Written By:Amber Hollingsworth,LPC
Here are 3 ways to differentiate between normal teenage drug/alcohol experimentation and the beginning stages of an addiction:
1. Normal parenting interventions are not working (at least not for long). Addicted teens will continue to use drugs/alcohol even after you have done all the normal parent things like taking their car or their phone away, giving them restrictions, taking their xbox, banning them from their friends, etc… The kid may stop temporarily when you implement consequences but they go back over and over.
It will feel like no matter what you do, they just keep going back to using/drinking. Eventually they will turn the problem onto the parents. They will become progressively more defensive. Many will start turning the problem onto their parents (as if the parents are absolutely crazy for not allowing them to smoke weed, etc). Kids these days seem to have an attitude of entitlement about using drugs.
Sure, kids have used drugs and drank FOREVER! But, in the past most kids at least understood that they were “being bad” or that they were in the wrong. Nowadays kids think that they should be allowed to drink and smoke marijuana. Unfortunately, many parents allow kids to do these things, and that makes it really hard on parents who do not allow these behaviors.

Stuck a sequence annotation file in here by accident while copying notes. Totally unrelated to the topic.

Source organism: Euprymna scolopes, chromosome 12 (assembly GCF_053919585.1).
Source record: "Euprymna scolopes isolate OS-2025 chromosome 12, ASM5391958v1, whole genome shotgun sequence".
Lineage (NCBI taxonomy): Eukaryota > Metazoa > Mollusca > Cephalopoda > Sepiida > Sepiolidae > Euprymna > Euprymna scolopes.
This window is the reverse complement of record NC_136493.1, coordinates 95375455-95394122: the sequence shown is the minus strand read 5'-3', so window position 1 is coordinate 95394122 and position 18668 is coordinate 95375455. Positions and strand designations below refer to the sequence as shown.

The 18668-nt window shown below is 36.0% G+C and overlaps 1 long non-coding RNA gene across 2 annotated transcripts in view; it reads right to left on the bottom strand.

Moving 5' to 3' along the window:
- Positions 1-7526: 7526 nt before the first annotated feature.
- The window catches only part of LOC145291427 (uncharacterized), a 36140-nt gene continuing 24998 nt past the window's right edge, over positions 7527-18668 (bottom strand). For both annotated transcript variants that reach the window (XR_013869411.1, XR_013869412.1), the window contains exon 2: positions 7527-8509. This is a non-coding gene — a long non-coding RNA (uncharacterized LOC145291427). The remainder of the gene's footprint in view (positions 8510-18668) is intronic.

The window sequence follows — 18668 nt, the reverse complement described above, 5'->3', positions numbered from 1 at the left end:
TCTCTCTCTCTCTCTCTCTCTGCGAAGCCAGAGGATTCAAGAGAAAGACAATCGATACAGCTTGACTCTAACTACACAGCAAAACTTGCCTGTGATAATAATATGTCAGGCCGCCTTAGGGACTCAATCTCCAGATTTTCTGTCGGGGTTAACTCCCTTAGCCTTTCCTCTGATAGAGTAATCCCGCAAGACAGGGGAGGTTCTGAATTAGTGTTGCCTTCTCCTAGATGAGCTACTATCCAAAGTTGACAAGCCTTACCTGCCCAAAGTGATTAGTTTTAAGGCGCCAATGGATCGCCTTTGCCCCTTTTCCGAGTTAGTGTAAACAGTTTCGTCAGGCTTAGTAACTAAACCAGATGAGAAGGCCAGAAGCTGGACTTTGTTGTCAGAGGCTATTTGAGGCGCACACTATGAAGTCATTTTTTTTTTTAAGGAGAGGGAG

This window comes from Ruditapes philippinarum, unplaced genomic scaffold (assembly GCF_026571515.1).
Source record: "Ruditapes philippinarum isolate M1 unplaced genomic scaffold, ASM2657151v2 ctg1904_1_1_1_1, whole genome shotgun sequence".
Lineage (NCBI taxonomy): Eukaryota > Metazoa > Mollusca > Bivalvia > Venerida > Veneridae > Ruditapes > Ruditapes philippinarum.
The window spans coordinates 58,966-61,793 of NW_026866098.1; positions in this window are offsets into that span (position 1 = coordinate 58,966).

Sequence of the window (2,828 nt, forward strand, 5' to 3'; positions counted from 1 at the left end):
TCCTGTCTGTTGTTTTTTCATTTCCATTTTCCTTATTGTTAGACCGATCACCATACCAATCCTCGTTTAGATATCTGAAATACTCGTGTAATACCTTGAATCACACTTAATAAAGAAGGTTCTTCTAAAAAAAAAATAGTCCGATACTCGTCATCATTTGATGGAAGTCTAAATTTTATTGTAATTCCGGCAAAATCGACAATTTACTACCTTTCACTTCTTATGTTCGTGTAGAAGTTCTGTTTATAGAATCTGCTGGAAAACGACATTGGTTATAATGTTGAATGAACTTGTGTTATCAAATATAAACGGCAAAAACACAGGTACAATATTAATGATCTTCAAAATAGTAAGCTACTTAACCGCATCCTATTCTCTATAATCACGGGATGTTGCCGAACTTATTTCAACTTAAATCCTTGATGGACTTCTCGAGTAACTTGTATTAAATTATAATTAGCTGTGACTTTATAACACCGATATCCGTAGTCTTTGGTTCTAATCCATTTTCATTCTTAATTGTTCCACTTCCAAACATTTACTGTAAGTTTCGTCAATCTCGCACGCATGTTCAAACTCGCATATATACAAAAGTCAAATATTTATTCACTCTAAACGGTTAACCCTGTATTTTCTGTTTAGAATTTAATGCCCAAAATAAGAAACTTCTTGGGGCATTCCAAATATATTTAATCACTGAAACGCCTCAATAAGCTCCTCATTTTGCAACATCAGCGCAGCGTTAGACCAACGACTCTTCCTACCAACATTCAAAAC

2. They have changed friends (usually a couple of times). The first change will be that your child will start spending progressively less time with childhood friends/family who don’t engage in drinking/drugs. They will spend more time with the “cool kids who party.” If the problem progresses, they will shift from the “cool kids who party” to hanging out with kids whose main purpose is getting high. These kids get high on the way to school (referred to as wake-n-bake), they sneak alcohol into school in soda bottles or water bottles, and many of them have stopped going to school altogether.
Think of it in stages: Non-using kid becomes “cool kid”, and then “cool kid” becomes “pot head.”
There is a difference between kids who don’t use at all, kids who party some on weekends or do some sneaking around, and kids whose daily mission it is to get high.
Many kids say to me “everyone does it.” My response is “yes, but do they do it as much as you do?”
3. You and your spouse are having difficulty agreeing on the severity of the problem. A major symptom of teenage drug problems is how the parents are responding. When a kid is developing an addiction, the parents get scared.
Typically, one of the parents starts becoming very reactive/defensive to the situation while the other parent starts trying to mediate the tension by buffering or shielding for the kid. This will progress into a serious problem in the relationship of the parents.